Robots to be Street Legal in Japan
Posted 28 Jan 2003 at 15:11 UTC by steve
Times article describes recent moves in Japan to deregulate the
cities of Fukuoka and Kitakyushu to allow robots to walk the streets.
Current radio interference and traffic regulations in Japan prevent
robots from moving freely about the streets. Allowing them to enter
public areas could help people grow accustomed to their presence and
help researchers test the robots outside of controlled lab environments.
Among other robot street-walkers, expect to see the Tmsuk
04. (Interestingly, Tmsuk's CEO notes that the Tmsuk 04 is capable of using a
gun - a handy survival tool on some streets.)
I was contemplating how much it would take for a robot to get a
driver's license, in order to drive legally in the USA, in Texas for
Such issues will be coming up in the future, as robots advance to where
they can drive a vehicle on the public roads.
Currently the laws tend to prohibit a robot from being able to drive.
But what if a robot could successfully take the written exam, and drive
a automobile or truck for the driving skills test with the driving test
person in the vehicle telling the robot what he/she wants it to do?
The article states:
"At present," he said, the Tmsuk 04 robot, which is already being
sold to research organizations for $45,000, "can pull the trigger of a
gun. Even if the first purchaser is a goodwill organization, if it sells
the robot to someone else and the second buyer is, say, a cult and has
some evil intention, it can be very dangerous."
A Basic Stamp and a relay "can pull the trigger of a gun" also. Sorry, I
just see this statement as ridiculous and it gets worse later when
Kobashi starts pining about government regulation as an answer to this
"We need some rule to be established to own a robot, like the
license system to own a car," he said.
I can see it now, Ted Kennedy and Rosie O' Donnell making the case that
the 'little people' shouldn't have armed robots.. Only the elite who
(ostensibly) 'deserve' them..
Considering that we can't even build a bot that's fractionally as
efficient as a legally blind and handicapped housekeeper, I think this
kind of talk is premature to say the least. (and bordering on delusional
to say the most)
When it can clean the windows and the shower, then we'll address the
"evil robot cults" and other such things..
Whither ED209 ?, posted 28 Jan 2003 at 22:27 UTC by motters »
I suppose there is a reasonable case to be made that perhaps one day a
terrorist or other loony could teleoperate an armed robot and cause
damage to persons or property whilst himself remaining concealed, but I
think this would be some way off in the future. Most terrorists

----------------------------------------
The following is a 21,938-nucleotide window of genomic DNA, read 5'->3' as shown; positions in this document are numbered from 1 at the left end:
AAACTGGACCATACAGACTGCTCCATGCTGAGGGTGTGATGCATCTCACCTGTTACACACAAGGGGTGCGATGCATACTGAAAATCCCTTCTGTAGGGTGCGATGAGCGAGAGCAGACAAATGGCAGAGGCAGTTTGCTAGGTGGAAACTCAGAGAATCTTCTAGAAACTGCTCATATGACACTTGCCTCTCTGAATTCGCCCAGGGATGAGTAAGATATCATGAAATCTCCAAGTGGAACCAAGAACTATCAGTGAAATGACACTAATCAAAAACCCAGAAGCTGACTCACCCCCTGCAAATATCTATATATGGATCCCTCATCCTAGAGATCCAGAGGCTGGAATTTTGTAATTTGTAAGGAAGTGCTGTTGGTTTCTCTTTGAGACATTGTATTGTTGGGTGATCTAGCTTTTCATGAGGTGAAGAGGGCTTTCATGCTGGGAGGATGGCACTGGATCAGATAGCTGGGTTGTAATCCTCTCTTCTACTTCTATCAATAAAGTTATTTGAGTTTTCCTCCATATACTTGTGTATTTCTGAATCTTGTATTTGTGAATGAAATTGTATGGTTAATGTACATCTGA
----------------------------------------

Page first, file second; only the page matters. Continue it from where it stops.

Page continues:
probably have a very low IQ anyway and so would be technically
incapable of carrying off such a venture.
Maybe in the future there will be robocops walking the streets bashing
"Stay out of trouble!"
Low IQ, posted 29 Jan 2003 at 16:11 UTC by earlwb »
Actually, the terorist with the brains gets it all working.
Then they have the suicide terrorist carry out the attack.
That way the guy with the brains is able to avoid getting caught.
On Sept 11 the terrorist pilots all appeared to have college degrees,
from upper middle class families and yet they still did the terorist
attack. Not a lot of low IQ there in that bunch.
So it is not impossible for them to do it, it is whether anyone can
stop them before they do it.
Besides telepresense is what the military really want. They want robots
to wage the battle while the soldiers controlling them are safe. Thus
you loose robots and not experienced soldiers. Plus autonomous robots
for mine sweeping, patrol, scouting, and big massive assaults will be
really popular. Throwing 100,000 autonomous war machines into a battle
against an enemy position is what the military wants to do. Maybe with
some command and control units, and your in business. None of our
soldiers get wasted in the battle.
Creating a teleoperated robot is no longer rocket science. Most
Journeyers and Masters here would know how to build one and plenty of
tips and hardware is available for less sophisticated people to do the
same. Some basic info is even on my web site's faq.
As a robot controller maker, this is one of my greatest paranoia.
Already one of our user has showed me pictures of a paintball gun-
equipped robot. Another was able to remote control his via internet,
with live video feedback. Add the two, put live amunition, and you can
create real trouble.
We should be very cautious of the potential danger of our science if
used by people with bad intentions.
I tend to agree, posted 31 Jan 2003 at 16:43 UTC by earlwb »
It seems that is a risk nowadays.
Some moron will put a firearm on a robot and have it shooting at things
But the legal ramifications in today's environment tend to mean that if
we supplied or helped a moron do this we may be legally liable for the
damages as well. Look at the flurry of lawsuits against firearms
manufacturers when guns have been used in crimes and murder. Or the
stores that sold the firearms legally (not counting the illegal sales
Could one get sued or goto to jail if their devices or modules or
designs or innocent help and assistance were used by a criminal in the
execution of a crime?